I was reading Clovis Crawfish and his Friends on Grandma’s front porch when Stella Parrott walked toward the house carrying a tower of books. I closed my book and skipped down the thirteen concrete porch steps to help Stel with that week’s stack of reading material.
“Ya gonna read ALL these?” I asked the retired school teacher widow who lived with Grandma Keller.
Stel handed five books to me and smiled. “ Well, Ginger Ann, what else would a person do with books but read them?”
“But you got so many.”
“Have so many,” corrected Stel .
“Right. Have. How you gonna have time?”
“Going to have time,” enunciated Stel.
“OK, but the library makes ya give back the books in ten days,” I explained.
“The library allows you to borrow books for two full weeks. That is sufficient time to read a dozen books.”
“A dozen! That’s twelve books, Stel!”
“Correct.” Then Stel added, “How would you like to have a cold drink in the kitchen with me after I put away these books?”
“Mai oui,oui, cher,” I said, echoing my MaMa Joe’s words from yesterday.
Stel smiled as we walked down the long, dark hall, stopped off to place the books on her mahogany dresser, and then resumed walking towards the kitchen’s swinging door.
Once safely in my grandma’s home’s most well-lit room, I went straight on the back porch to grab two six-and-a-half-ounce bottles of Coca Cola from the wooden crate that held twenty-four bottles while Stel got ice from an aluminum ice tray and filled two jelly glasses with ice. I opened the bottles on the mounted bottle opener near the pie safe and sat at the kitchen table.
“I normally have my afternoon coffee about now,” said Stel, “yet I do believe a nice cold drink is in order for an August afternoon.”
“C’est ci bon,” I said.
“I was not aware that you were bilingual,” said Stel as she poured the Cokes making sure the fast-rising soda foam did not overflow.
I held my glass next to my lips and slurped the warm foam. “Huh?”
“Bilingual means you speak two languages.”
“Oh,” I said and took a long sip before I mimicked the commercial, “Ahhhhhh.”
“Would you care to learn a new card game?” said Stel as she picked up a well-worn Bicycle deck.
“Oui, oui, mon ami!”
So Stel shuffled the cards and announced, “This game is called Casino, and the rules are quite precise.” She dealt us each four cards and intermittently placed four cards face-up between us on the table. “The ten of diamonds is called Big Casino and is worth two points; the two of spades is called Little Casino and is worth one point.” Stel always pronounced each syllable of each word as if each one was special, yet she never made other people, including kids, feel like she was talking down to them. “Each ace earns you a point, and the player with the most spades gets a point. Also, the person who has the larger number of cards at the game’s end receives three points.”
“Can I look at my cards now?” I asked even though I was already checking out my hand.
“May I, hon,” said Stel as she nodded and placed her own four cards up for teaching purposes. “This shall be a practice game.”
I then laid down my own four cards.
“The object of the game is to pick up as many cards as possible to gain more points than your opponent. You may go first. Pick up the Queen of spades with your Queen of diamonds and place the cards in a neat pile in front of you.”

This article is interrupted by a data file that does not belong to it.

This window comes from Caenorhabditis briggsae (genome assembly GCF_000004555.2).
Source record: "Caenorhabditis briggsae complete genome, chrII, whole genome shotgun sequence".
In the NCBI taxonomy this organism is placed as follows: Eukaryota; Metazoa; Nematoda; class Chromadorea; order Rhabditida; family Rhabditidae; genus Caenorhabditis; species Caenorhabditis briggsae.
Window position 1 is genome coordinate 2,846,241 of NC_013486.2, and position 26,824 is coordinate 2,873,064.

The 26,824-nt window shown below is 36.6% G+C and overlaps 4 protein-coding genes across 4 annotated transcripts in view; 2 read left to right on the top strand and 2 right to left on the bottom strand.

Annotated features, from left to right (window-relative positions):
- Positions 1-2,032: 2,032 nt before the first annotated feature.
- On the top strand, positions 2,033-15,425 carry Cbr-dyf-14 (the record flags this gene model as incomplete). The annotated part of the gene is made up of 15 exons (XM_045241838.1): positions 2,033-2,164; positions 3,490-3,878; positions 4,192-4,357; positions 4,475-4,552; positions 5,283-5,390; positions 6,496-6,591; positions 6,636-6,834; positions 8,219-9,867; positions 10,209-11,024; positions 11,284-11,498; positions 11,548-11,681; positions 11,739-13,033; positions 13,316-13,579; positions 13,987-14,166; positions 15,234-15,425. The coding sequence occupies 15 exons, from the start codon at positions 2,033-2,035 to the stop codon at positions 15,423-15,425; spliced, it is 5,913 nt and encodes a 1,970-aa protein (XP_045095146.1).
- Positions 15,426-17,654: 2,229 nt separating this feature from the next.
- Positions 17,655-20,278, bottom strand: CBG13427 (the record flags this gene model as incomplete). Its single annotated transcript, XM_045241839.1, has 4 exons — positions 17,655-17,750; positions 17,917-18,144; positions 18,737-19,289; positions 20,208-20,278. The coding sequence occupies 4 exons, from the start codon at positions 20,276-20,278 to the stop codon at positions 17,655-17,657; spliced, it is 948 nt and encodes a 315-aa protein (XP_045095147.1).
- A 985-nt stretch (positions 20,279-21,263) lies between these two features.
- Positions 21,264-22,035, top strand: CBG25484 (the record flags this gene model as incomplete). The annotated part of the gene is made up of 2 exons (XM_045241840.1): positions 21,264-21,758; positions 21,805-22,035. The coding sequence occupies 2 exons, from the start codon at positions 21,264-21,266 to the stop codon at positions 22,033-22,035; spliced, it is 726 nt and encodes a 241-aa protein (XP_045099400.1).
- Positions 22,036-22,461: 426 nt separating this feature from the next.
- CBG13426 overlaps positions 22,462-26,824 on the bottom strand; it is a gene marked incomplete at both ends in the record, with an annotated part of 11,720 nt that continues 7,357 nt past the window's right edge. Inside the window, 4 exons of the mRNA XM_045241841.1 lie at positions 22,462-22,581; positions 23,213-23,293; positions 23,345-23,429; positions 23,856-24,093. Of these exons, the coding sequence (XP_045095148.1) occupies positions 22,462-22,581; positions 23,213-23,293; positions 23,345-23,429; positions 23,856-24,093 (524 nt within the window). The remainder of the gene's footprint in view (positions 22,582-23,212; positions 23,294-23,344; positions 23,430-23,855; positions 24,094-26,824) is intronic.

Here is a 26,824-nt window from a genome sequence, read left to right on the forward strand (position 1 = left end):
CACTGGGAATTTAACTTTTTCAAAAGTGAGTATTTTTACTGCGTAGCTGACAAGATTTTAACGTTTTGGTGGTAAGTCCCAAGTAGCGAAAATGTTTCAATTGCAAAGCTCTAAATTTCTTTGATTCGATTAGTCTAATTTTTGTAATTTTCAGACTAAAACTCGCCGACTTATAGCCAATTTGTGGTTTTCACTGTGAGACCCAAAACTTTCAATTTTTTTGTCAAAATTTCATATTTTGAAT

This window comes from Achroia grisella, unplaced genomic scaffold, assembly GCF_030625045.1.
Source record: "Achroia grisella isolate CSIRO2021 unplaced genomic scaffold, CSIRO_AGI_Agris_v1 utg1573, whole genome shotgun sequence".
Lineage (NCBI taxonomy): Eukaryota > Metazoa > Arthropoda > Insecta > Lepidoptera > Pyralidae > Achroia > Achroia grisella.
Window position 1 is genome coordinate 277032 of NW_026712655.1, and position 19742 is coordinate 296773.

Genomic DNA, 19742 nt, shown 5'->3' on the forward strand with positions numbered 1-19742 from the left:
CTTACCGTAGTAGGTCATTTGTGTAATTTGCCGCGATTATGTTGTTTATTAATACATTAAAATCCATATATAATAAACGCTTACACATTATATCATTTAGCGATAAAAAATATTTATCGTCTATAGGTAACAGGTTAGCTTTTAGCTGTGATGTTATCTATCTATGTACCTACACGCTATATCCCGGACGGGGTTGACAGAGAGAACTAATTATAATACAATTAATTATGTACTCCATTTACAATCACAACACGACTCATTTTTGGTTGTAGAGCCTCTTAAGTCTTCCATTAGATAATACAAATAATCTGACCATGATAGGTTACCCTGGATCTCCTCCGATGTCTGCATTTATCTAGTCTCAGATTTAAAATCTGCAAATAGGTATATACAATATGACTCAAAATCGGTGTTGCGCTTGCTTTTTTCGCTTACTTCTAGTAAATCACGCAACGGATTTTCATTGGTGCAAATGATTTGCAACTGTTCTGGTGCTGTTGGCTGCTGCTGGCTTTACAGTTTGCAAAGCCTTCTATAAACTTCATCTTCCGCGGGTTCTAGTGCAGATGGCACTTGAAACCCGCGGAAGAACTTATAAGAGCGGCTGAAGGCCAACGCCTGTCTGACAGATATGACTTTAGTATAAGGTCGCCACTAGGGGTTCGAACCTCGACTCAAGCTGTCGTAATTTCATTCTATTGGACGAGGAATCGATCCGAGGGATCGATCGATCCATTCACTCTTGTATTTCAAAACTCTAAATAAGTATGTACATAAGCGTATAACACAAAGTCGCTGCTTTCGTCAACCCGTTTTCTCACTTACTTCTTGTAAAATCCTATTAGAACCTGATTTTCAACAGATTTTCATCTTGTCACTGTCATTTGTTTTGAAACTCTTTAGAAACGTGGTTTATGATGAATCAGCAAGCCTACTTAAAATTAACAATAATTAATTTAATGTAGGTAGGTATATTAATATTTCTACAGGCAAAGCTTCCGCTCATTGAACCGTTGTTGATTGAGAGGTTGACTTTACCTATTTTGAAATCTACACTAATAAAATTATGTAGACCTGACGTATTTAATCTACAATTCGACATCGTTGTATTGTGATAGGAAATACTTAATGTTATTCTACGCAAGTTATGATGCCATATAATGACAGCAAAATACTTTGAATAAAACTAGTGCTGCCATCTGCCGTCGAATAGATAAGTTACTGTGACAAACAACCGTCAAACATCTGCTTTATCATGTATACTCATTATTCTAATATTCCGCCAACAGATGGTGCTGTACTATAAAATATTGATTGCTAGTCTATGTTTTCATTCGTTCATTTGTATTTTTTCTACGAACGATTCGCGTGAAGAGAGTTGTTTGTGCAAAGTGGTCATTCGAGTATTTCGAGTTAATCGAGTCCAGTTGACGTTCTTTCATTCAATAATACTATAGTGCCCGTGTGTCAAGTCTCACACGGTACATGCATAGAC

As I followed Stel’s directions, a loud “BUZZZIT!” sounded from a small speaker next to the stove.
“I suppose your grandmother is up from her nap,” said Stel.
“I’ll see what she wants,” I said and got up to heed Grandma’s call.
“Thank you, Ginger. I will make her coffee, and we shall continue Casino lessons shortly.”
I waited on the other side of the swinging kitchen door to let my eyes adjust to the darkness of the long hallway towards Grandma’s room. Even at three p.m. on a sunny summer day that hall stayed dim and shadowy enough to give me pause. I heard Stel fixing the aluminum coffee pot and turning on the gas stove’s front burner. I ran and reached Grandma’s door in eleven seconds. I rapped softly and entered.
“What ya need, Grandma?”
“Get your grandma a glass of water, baby.”
Outside the door, I heard Grandma use the remote to turn on her t.v. A zydeco…zydeco…zydeco beat accompanied a local used-car ad.
I peered into a darkened room. I knew the school children were safe in the house for now, but I heard the birds flying into the windows and squawking outside. My head was still bleeding from the pecks of at least five birds when I went outside to rescue a girl who had fallen. The birds had attacked without warning, and I believed their numbers had increased in the minutes it took to get the kids inside. I had to devise an escape route to a more secure location. If I could make it to the telephone in the kitchen, I could call for backup. Thuds and cries intensified as I ran down a hall and through a room that had dozens of windows. The bird shrieks grew louder as more crashed into windows in a room that went on forever. I ran faster. A loud crack made me turn left to see two birds dive-bomb a broken window and soon 20, 30, 50 birds came flying toward me. I covered my head with both arms and ran toward a sliver of light under a door a block away. Birds were everywhere, flapping, squawking, crying and flying into me. Angry beaks found my legs and arms as more birds flew into the room that seemed to have a ceiling made of black feathers. I moved my shoulders back and forth, ran even faster, and used my head to butt my way through the swinging kitchen door.
“What does she want?” asked Stel when I plopped into a chair and took in gulps of air. I held up my right hand as if to bless Stel and took four long breaths.
“Water…water,” I gasped and Stel filled a glass with tap water and handed it to me with a smile.
“Merci beaucoup, mon ami.”
I held the glass, stood up, and kicked the swinging door with my left foot and made ready to fight my way back to Grandma.